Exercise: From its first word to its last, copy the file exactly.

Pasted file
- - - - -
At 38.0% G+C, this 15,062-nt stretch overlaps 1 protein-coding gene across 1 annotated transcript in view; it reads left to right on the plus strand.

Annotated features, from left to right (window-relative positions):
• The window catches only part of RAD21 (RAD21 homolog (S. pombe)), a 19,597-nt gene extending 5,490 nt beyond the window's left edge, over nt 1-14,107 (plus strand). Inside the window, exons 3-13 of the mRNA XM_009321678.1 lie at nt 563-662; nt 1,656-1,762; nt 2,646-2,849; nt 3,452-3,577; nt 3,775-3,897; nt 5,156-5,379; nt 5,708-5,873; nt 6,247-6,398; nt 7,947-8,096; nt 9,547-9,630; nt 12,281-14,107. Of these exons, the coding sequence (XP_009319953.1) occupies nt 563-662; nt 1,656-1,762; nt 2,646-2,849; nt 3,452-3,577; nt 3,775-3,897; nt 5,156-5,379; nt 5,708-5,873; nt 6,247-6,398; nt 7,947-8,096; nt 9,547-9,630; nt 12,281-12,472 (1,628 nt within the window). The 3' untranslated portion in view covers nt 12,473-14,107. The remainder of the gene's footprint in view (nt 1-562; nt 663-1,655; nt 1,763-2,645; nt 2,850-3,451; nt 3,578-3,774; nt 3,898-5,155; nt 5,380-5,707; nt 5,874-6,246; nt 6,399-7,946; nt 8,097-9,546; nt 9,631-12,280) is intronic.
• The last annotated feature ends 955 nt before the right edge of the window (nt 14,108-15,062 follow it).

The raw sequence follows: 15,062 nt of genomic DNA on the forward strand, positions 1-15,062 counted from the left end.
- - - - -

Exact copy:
At 38.0% G+C, this 15,062-nt stretch overlaps 1 protein-coding gene across 1 annotated transcript in view; it reads left to right on the plus strand.

Annotated features, from left to right (window-relative positions):
• The window catches only part of RAD21 (RAD21 homolog (S. pombe)), a 19,597-nt gene extending 5,490 nt beyond the window's left edge, over nt 1-14,107 (plus strand). Inside the window, exons 3-13 of the mRNA XM_009321678.1 lie at nt 563-662; nt 1,656-1,762; nt 2,646-2,849; nt 3,452-3,577; nt 3,775-3,897; nt 5,156-5,379; nt 5,708-5,873; nt 6,247-6,398; nt 7,947-8,096; nt 9,547-9,630; nt 12,281-14,107. Of these exons, the coding sequence (XP_009319953.1) occupies nt 563-662; nt 1,656-1,762; nt 2,646-2,849; nt 3,452-3,577; nt 3,775-3,897; nt 5,156-5,379; nt 5,708-5,873; nt 6,247-6,398; nt 7,947-8,096; nt 9,547-9,630; nt 12,281-12,472 (1,628 nt within the window). The 3' untranslated portion in view covers nt 12,473-14,107. The remainder of the gene's footprint in view (nt 1-562; nt 663-1,655; nt 1,763-2,645; nt 2,850-3,451; nt 3,578-3,774; nt 3,898-5,155; nt 5,380-5,707; nt 5,874-6,246; nt 6,399-7,946; nt 8,097-9,546; nt 9,631-12,280) is intronic.
• The last annotated feature ends 955 nt before the right edge of the window (nt 14,108-15,062 follow it).

The raw sequence follows: 15,062 nt of genomic DNA on the forward strand, positions 1-15,062 counted from the left end.